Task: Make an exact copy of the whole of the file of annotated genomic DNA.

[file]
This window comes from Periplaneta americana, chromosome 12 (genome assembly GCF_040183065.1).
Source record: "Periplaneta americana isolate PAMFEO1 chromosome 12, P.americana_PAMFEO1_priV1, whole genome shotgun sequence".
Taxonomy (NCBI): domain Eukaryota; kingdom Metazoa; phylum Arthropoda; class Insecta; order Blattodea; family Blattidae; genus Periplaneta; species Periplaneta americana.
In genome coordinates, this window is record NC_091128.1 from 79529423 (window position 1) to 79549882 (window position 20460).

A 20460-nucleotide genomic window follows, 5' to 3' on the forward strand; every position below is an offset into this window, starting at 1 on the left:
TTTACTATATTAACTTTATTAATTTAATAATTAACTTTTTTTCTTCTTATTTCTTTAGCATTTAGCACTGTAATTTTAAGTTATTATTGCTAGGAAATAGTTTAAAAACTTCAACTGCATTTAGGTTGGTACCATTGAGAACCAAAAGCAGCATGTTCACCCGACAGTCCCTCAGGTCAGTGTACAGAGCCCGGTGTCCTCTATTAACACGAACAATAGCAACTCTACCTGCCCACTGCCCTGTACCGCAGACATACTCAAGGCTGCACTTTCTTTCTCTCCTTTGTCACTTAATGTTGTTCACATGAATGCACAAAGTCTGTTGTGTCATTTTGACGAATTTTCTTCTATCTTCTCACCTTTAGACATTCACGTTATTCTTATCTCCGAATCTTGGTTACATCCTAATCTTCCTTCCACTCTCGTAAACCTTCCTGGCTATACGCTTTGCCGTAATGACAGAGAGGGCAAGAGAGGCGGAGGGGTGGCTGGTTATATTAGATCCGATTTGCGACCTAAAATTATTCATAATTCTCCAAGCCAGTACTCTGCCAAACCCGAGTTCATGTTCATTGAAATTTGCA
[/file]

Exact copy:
This window comes from Periplaneta americana, chromosome 12 (genome assembly GCF_040183065.1).
Source record: "Periplaneta americana isolate PAMFEO1 chromosome 12, P.americana_PAMFEO1_priV1, whole genome shotgun sequence".
Taxonomy (NCBI): domain Eukaryota; kingdom Metazoa; phylum Arthropoda; class Insecta; order Blattodea; family Blattidae; genus Periplaneta; species Periplaneta americana.
In genome coordinates, this window is record NC_091128.1 from 79529423 (window position 1) to 79549882 (window position 20460).

A 20460-nucleotide genomic window follows, 5' to 3' on the forward strand; every position below is an offset into this window, starting at 1 on the left:
TTTACTATATTAACTTTATTAATTTAATAATTAACTTTTTTTCTTCTTATTTCTTTAGCATTTAGCACTGTAATTTTAAGTTATTATTGCTAGGAAATAGTTTAAAAACTTCAACTGCATTTAGGTTGGTACCATTGAGAACCAAAAGCAGCATGTTCACCCGACAGTCCCTCAGGTCAGTGTACAGAGCCCGGTGTCCTCTATTAACACGAACAATAGCAACTCTACCTGCCCACTGCCCTGTACCGCAGACATACTCAAGGCTGCACTTTCTTTCTCTCCTTTGTCACTTAATGTTGTTCACATGAATGCACAAAGTCTGTTGTGTCATTTTGACGAATTTTCTTCTATCTTCTCACCTTTAGACATTCACGTTATTCTTATCTCCGAATCTTGGTTACATCCTAATCTTCCTTCCACTCTCGTAAACCTTCCTGGCTATACGCTTTGCCGTAATGACAGAGAGGGCAAGAGAGGCGGAGGGGTGGCTGGTTATATTAGATCCGATTTGCGACCTAAAATTATTCATAATTCTCCAAGCCAGTACTCTGCCAAACCCGAGTTCATGTTCATTGAAATTTGCA